Editors: Subhash C. Basak, Guillermo Restrepo, José L. Villaveces

Advances in Mathematical Chemistry and Applications Volume 1 (Revised Edition)

Volume 1 (Revised Edition)

eBook: US $79 Special Offer (PDF + Printed Copy): US $158
Printed Copy: US $119
Library License: US $316
ISSN: 2542-369X (Print)
ISSN: 2352-7668 (Online)
ISBN: 978-1-68108-198-4 (Print)
ISBN: 978-1-68108-197-7 (Online)
Year of Publication: 2015
DOI: 10.2174/97816810819771150101

Introduction

“Advances in Mathematical Chemistry and Applications, Volume 1” highlights the emerging discipline of mathematical chemistry, or, more precisely, discrete mathematical chemistry.

This volume is written by internationally renowned experts in the field. It comprises of a wise integration of mathematical and chemical concepts and covers numerous applications in the field of drug discovery, bioinformatics, chemoinformatics, computational biology and ecological health.

The contents of this book include chapters on mathematical structural descriptors of molecules and biomolecules, topological representation of molecular structure, connectivity matrices, use of weighted 2D Fingerprints in similarity-based virtual screening and much more.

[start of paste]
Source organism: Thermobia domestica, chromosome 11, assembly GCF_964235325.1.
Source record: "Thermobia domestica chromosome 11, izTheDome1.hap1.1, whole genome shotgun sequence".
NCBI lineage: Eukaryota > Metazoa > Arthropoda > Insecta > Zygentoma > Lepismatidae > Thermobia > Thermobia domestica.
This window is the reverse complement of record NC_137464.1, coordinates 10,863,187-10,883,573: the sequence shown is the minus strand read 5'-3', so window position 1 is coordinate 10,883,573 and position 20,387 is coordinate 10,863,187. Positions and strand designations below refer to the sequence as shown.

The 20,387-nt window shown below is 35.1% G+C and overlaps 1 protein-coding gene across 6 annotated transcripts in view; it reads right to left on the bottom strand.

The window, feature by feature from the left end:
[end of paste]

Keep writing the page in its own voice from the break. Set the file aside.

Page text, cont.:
This ebook is a valuable resource for MSc and PhD students, academic personnel and researchers seeking updated and critically important information on the fundamental concepts of mathematical chemistry and their applications.

Foreword

To the edifice of Mathematical Chemistry, a new brick is being added by the present book, edited by S. C. Basak, G. Restrepo and J. L. Villaveces. During the last three decades, Dr. Subhash C. Basak’s (the “apostle to USA and India”) persistent efforts have led to the organization of eleven international symposia centered on Mathematical Chemistry and held either at the University of Minnesota Duluth- Natural Resources Research Institute, or at various locations in India. The second editor, Dr. Guillermo Restrepo, is the “apostle to Latin America”, who, in collaboration with Drs. Basak and Villaveces, organized two recent mathematical chemistry symposia in Colombia; he co-authored two chapters in this book: one in Vol. 2 deals with similarity in molecular structure reflected in similarity of chemical reactions and then in similarity of reaction networks; the other chapter in the present Vol. 1 presents a comparison between statistical methods for analyzing physical and chemical features determining how chemical elements combine into substances.